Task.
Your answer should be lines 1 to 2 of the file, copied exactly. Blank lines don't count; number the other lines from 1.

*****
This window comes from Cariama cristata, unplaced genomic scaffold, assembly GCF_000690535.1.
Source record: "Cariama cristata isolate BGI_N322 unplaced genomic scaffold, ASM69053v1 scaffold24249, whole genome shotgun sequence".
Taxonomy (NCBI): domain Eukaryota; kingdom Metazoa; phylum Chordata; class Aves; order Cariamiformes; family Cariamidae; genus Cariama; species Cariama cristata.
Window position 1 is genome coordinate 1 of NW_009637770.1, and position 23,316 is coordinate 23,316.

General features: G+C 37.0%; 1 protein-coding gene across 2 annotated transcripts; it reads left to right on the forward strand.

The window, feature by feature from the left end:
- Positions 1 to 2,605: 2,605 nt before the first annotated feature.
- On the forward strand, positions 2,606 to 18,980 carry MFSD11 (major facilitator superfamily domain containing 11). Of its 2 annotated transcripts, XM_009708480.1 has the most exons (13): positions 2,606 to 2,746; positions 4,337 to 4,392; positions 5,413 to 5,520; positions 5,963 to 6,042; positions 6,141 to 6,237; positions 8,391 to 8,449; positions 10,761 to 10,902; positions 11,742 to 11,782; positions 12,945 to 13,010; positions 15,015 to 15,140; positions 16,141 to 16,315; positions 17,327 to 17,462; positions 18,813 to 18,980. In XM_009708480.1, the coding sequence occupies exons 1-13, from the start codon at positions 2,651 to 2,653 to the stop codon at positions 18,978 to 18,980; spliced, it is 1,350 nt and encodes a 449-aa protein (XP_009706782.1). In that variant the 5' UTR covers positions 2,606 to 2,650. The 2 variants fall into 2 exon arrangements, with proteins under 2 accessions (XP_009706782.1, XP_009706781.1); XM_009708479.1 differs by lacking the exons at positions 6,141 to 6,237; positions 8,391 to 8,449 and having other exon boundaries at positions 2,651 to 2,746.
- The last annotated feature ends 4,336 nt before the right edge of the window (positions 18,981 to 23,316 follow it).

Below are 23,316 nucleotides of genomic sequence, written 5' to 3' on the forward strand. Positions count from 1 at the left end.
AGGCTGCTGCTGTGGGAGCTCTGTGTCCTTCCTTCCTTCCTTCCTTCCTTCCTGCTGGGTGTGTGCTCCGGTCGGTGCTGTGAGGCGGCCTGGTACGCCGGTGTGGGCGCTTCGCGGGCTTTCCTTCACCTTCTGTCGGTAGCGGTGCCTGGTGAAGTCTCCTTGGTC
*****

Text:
This window comes from Cariama cristata, unplaced genomic scaffold, assembly GCF_000690535.1.
Source record: "Cariama cristata isolate BGI_N322 unplaced genomic scaffold, ASM69053v1 scaffold24249, whole genome shotgun sequence".